There are treasures to be found inside many medieval manuscripts, from pointing hands to menageries of misshapen animals and sword-wielding rabbits. But in rare instances, there is actual treasure as well. Pearls, diamonds, sapphires, emeralds, and precious metals adorn the covers of a few luxurious texts, some of which are are currently on display at New York’s Morgan Library and Museum.
One particularly notable example on display is the Lindau Gospels, dating to ninth-century France. The intricate metalwork on the back cover only hints at the extravagance of the front cover, which was made nearly a century later. Jewels line the edges and sit on raised clawed legs around a repoussé (metal worked on the reverse side to create an image in relief) figure of Christ. The elevation of the jewel clusters has a practical purpose as well as an aesthetic one; it protects the rest of the cover when the book is open.
In the medieval period, monks usually produced books, but with treasure binding—as this practice is known—metalworkers were employed to emboss patterns of silver and gold and set precious stones. Either the very wealthy or the very pious (or both) commissioned the books, but in the case of the Lindau Gospels, it’s unclear who requested the lavish tome.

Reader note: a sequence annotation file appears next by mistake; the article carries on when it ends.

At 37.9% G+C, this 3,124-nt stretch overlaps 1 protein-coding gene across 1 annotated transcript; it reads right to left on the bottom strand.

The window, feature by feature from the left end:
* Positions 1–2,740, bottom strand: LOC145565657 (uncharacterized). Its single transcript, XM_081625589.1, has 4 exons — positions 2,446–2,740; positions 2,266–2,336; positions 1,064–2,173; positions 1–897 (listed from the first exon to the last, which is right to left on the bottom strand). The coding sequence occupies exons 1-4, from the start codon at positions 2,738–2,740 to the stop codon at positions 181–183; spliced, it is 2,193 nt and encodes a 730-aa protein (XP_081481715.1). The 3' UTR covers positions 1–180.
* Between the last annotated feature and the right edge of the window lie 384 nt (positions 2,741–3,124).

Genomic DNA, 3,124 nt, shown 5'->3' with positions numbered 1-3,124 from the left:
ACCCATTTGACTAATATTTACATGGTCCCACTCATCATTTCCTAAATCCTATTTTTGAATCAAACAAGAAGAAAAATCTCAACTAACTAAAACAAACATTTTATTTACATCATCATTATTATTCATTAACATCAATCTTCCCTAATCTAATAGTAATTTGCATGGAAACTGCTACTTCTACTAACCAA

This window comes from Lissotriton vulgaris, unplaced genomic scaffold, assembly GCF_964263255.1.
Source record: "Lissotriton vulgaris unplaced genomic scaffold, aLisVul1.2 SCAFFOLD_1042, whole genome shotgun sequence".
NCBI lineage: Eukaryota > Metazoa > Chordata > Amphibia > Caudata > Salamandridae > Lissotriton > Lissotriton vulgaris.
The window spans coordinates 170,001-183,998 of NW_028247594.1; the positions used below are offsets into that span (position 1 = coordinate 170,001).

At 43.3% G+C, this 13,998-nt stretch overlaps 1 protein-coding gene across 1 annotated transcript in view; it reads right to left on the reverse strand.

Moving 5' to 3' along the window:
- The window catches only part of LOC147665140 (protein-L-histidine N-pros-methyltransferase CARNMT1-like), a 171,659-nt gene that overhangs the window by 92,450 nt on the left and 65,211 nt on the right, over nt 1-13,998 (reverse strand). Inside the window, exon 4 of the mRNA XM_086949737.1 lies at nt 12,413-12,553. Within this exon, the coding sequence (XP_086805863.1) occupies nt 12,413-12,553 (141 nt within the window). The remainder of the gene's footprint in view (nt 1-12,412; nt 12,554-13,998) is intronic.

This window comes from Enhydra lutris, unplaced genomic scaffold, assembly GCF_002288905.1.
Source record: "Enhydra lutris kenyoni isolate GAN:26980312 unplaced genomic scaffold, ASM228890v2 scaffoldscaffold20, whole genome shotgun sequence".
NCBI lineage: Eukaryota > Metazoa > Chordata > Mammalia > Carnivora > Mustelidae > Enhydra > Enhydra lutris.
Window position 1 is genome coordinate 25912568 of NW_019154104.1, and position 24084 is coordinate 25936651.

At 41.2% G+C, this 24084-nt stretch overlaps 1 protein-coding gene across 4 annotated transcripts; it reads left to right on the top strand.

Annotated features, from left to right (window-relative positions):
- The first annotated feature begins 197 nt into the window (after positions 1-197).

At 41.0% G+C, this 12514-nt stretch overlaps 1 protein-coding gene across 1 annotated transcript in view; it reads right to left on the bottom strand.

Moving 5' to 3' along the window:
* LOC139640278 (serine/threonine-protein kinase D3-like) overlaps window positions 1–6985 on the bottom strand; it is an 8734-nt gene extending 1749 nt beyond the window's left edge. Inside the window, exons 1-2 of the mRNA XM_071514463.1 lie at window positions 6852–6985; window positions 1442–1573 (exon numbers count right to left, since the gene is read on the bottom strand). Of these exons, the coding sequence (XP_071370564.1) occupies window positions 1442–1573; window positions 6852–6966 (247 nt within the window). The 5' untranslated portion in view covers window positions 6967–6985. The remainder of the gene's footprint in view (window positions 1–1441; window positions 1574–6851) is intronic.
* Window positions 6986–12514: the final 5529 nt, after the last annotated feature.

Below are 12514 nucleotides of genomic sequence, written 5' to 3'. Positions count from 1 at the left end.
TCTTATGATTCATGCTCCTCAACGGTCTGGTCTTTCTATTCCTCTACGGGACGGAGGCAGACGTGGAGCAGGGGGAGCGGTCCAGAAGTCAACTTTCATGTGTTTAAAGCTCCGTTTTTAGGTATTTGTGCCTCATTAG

A handful of libraries around the world hold such books, but not many treasure-bound manuscripts have survived the centuries. The exhibition brings together the Morgan’s collection, and includes illustrations of jewels and gemstones from inside the manuscripts.
Magnificent Gems: Medieval Treasure Bindings runs through January 7, 2018. Atlas Obscura has a selection of images from the exhibition.